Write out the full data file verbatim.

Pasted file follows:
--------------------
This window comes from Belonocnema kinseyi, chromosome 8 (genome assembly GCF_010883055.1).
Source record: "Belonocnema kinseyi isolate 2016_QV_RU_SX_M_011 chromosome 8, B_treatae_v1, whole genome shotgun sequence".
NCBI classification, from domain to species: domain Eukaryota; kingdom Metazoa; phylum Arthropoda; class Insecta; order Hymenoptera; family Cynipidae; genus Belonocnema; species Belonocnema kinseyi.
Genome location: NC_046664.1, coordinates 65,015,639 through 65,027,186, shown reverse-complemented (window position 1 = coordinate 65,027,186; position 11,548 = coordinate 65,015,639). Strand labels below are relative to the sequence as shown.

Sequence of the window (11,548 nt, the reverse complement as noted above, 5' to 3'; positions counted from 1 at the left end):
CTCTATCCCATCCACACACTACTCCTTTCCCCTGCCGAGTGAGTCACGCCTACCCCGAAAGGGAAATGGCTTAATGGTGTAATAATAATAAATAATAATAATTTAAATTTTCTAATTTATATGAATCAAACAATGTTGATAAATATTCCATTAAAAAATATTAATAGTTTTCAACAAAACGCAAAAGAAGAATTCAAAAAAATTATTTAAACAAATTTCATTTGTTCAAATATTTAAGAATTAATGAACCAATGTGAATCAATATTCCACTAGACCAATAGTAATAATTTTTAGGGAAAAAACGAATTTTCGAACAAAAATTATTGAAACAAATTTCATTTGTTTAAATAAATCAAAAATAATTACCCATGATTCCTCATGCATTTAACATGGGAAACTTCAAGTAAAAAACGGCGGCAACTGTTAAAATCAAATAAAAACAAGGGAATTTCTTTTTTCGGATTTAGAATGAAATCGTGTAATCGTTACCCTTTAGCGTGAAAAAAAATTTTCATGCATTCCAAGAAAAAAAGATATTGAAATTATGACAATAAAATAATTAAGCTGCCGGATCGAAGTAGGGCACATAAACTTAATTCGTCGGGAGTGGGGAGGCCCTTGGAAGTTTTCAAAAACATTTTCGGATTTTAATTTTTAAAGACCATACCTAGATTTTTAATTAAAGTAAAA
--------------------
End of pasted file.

This window comes from Belonocnema kinseyi, chromosome 8 (genome assembly GCF_010883055.1).
Source record: "Belonocnema kinseyi isolate 2016_QV_RU_SX_M_011 chromosome 8, B_treatae_v1, whole genome shotgun sequence".
NCBI classification, from domain to species: domain Eukaryota; kingdom Metazoa; phylum Arthropoda; class Insecta; order Hymenoptera; family Cynipidae; genus Belonocnema; species Belonocnema kinseyi.
Genome location: NC_046664.1, coordinates 65,015,639 through 65,027,186, shown reverse-complemented (window position 1 = coordinate 65,027,186; position 11,548 = coordinate 65,015,639). Strand labels below are relative to the sequence as shown.

Sequence of the window (11,548 nt, the reverse complement as noted above, 5' to 3'; positions counted from 1 at the left end):
CTCTATCCCATCCACACACTACTCCTTTCCCCTGCCGAGTGAGTCACGCCTACCCCGAAAGGGAAATGGCTTAATGGTGTAATAATAATAAATAATAATAATTTAAATTTTCTAATTTATATGAATCAAACAATGTTGATAAATATTCCATTAAAAAATATTAATAGTTTTCAACAAAACGCAAAAGAAGAATTCAAAAAAATTATTTAAACAAATTTCATTTGTTCAAATATTTAAGAATTAATGAACCAATGTGAATCAATATTCCACTAGACCAATAGTAATAATTTTTAGGGAAAAAACGAATTTTCGAACAAAAATTATTGAAACAAATTTCATTTGTTTAAATAAATCAAAAATAATTACCCATGATTCCTCATGCATTTAACATGGGAAACTTCAAGTAAAAAACGGCGGCAACTGTTAAAATCAAATAAAAACAAGGGAATTTCTTTTTTCGGATTTAGAATGAAATCGTGTAATCGTTACCCTTTAGCGTGAAAAAAAATTTTCATGCATTCCAAGAAAAAAAGATATTGAAATTATGACAATAAAATAATTAAGCTGCCGGATCGAAGTAGGGCACATAAACTTAATTCGTCGGGAGTGGGGAGGCCCTTGGAAGTTTTCAAAAACATTTTCGGATTTTAATTTTTAAAGACCATACCTAGATTTTTAATTAAAGTAAAA